Penman No. 184: Degrees and Diplomas

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Penman for Monday, January 25, 2015

 

 

IT WAS with much interest that my eye strayed last week to a story on the BBC website with the headline ‘Penguin scraps degree requirement.” The article went on to report that publishing giant Penguin Random House—presumably one of the world’s most literate employers—was no longer requiring applicants for any job in the company to show college diplomas.

“The firm wants to have a more varied intake of staff and suggests there is no clear link between holding a degree and performance in a job. This announcement follows a series of financial companies dropping academic requirements for applicants. Neil Morrison, human resources director, says they want talented staff ‘regardless of background’,” the article noted. The report went on to say that leading accounting firms such as Deloitte and Ernst & Young had also relaxed their educational requirements, with Deloitte changing its selection process so recruiters would not know what schools its applicants had attended.

It’s a novel idea that sounds fair and makes sense, but I’m sure it will take some time before Philippine businesses catch on, as obsessed as we Pinoys are with college diplomas, especially those that come from certain schools. Just scan the Sunday classifieds in any local newspaper—for jobs of any real economic and social worth, your typical non-equal-opportunity employer will demand a piece of parchment from a “Class A” university, which will count more than any previous experience you may have acquired.

Arguably, that wasn’t always the case. We baby boomers belong to a generation—probably the last one—for whom gutsiness and scrappiness was still the best way forward, rather than degrees and diplomas. Just ask any taipan how many of them have Wharton MBAs. One of them whom I happen to know, because I’ve written his family’s history—Filinvest founder Andrew Gotianun Sr.—didn’t go beyond two years of college at San Beda, and had to drop out because of his father’s unexpected demise. His wife Mercedes, Filinvest’s other dynamo (Andrew was the visionary, Mercedes the executor), graduated from UP with a BS in Pharmacy, magna cum laude—but what led to her success as a banker wasn’t college but streetsmarts. “I made friends with the owners of banks abroad and convinced them to lend me their operations manuals,” Mercedes told me, “which we then adapted to local conditions. That’s how Family Savings Bank began.”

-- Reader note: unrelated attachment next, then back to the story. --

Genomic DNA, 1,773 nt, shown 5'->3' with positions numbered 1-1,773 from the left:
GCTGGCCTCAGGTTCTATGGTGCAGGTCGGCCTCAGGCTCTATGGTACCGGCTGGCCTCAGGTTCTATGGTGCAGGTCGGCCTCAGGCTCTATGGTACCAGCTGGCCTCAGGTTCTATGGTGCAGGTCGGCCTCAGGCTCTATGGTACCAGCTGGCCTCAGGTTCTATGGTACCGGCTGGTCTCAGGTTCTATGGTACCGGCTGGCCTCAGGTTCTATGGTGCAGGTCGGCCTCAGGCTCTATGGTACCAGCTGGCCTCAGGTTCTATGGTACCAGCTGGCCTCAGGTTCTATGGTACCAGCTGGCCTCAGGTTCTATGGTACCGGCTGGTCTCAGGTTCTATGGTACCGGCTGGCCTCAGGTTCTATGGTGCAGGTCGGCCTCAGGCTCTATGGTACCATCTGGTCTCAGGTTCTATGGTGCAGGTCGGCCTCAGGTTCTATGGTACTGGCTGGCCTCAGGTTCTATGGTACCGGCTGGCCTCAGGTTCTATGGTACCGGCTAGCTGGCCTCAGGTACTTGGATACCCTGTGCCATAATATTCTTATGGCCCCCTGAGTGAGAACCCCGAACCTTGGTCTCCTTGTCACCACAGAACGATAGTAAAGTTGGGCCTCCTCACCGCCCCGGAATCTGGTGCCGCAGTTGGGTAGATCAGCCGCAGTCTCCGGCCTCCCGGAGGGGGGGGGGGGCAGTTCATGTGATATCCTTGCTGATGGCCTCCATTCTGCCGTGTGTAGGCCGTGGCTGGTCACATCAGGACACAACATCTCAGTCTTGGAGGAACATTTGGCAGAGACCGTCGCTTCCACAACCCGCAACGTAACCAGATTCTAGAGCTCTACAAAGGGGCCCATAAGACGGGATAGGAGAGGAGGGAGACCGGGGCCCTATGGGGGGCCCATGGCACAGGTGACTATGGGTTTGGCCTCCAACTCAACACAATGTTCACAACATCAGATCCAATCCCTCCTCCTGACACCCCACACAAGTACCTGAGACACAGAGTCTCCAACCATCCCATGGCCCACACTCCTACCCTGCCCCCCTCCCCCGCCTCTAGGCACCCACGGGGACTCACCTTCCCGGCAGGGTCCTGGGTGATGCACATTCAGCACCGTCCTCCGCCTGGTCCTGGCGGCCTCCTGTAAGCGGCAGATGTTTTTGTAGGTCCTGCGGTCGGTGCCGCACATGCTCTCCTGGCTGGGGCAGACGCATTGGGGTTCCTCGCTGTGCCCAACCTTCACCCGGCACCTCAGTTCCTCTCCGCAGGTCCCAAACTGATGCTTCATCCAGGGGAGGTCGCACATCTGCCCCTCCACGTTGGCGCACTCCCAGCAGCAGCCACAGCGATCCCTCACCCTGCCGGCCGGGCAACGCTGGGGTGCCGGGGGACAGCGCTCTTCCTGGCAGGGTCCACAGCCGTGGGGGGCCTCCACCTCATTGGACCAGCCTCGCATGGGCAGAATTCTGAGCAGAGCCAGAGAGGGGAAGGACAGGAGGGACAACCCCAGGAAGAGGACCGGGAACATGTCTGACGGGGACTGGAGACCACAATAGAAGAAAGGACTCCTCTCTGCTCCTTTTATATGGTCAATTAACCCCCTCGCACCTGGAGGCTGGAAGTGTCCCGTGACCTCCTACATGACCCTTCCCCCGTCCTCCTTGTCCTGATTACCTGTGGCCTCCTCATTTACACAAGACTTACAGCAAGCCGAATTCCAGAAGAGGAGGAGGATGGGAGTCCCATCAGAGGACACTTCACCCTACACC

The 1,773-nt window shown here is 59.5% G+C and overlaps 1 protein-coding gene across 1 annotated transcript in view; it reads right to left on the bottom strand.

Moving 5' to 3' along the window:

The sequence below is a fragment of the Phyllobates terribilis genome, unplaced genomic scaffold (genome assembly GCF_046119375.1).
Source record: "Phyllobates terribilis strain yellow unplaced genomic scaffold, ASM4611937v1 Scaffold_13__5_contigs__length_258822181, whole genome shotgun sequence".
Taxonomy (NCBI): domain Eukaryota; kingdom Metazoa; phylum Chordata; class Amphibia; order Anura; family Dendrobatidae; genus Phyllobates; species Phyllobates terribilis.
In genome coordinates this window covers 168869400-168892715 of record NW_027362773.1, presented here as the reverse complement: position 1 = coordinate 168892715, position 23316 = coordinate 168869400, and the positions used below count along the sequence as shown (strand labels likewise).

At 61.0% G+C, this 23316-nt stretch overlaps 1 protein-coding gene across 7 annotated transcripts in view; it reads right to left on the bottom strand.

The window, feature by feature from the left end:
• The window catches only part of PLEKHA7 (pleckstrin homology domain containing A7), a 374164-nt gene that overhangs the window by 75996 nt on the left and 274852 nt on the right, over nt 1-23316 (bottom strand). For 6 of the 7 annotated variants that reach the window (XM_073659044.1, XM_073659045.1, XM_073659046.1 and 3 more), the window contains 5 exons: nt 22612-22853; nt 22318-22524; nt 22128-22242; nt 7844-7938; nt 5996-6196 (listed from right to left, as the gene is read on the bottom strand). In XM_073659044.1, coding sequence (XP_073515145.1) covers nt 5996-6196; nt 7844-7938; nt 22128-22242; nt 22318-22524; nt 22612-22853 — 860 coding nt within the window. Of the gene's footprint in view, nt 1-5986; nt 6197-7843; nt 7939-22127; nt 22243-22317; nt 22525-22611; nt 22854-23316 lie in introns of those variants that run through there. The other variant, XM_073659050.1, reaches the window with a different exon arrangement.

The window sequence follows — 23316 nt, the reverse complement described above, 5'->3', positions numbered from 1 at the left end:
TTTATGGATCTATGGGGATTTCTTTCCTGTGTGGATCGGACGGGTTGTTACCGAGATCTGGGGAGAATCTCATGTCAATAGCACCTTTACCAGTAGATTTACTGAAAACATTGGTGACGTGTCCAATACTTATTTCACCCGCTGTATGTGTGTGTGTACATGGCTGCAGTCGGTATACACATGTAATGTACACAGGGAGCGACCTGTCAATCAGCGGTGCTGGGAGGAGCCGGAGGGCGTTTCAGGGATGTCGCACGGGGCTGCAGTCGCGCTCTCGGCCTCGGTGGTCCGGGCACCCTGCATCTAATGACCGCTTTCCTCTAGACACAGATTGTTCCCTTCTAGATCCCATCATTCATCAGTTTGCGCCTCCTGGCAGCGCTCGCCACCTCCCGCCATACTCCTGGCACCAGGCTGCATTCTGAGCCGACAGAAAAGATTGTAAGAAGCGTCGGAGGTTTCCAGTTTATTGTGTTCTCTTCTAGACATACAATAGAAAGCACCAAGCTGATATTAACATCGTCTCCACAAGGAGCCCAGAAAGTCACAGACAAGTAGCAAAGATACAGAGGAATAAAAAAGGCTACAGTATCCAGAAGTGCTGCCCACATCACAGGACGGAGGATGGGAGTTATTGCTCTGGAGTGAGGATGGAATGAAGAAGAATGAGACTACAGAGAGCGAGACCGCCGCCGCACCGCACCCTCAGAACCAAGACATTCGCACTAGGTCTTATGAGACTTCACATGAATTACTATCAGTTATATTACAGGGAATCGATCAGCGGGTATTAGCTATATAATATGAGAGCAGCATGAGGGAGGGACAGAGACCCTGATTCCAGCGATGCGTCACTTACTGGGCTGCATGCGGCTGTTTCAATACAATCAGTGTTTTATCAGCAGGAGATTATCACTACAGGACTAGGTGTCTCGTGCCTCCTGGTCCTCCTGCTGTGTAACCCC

Indeed it used to be that you could get places without a college degree, as long as you had talent and guts (you needed both—just one wouldn’t have done it). Among writers, in particular, a degree was a bonus, maybe even a demerit, in those pre-MFA (Master of Fine Arts, the writing degree of choice) days. The old conviction was that, to know how to write, you had to know how to read, and the serious would-be writer read a lot outside of school without having to be told. The real test of the writer was, well, in the writing—in the quality and the consistency of one’s craft, rather than in the number of English units one could present.

There was no finer example of this than the late National Artist NVM Gonzalez, who never finished college (he did go to National University), but who went on to a distinguished writing and academic career here and in the US. The late journalist I. P. Soliongco was another such titan in his field. My friends Pete Lacaba and Krip Yuson, both dropouts by choice, deserve honorary PhDs for all their work as far as I’m concerned—not that they would care—but more valuable is the fact that they’ve been asked to teach and to share their expertise with younger Filipinos.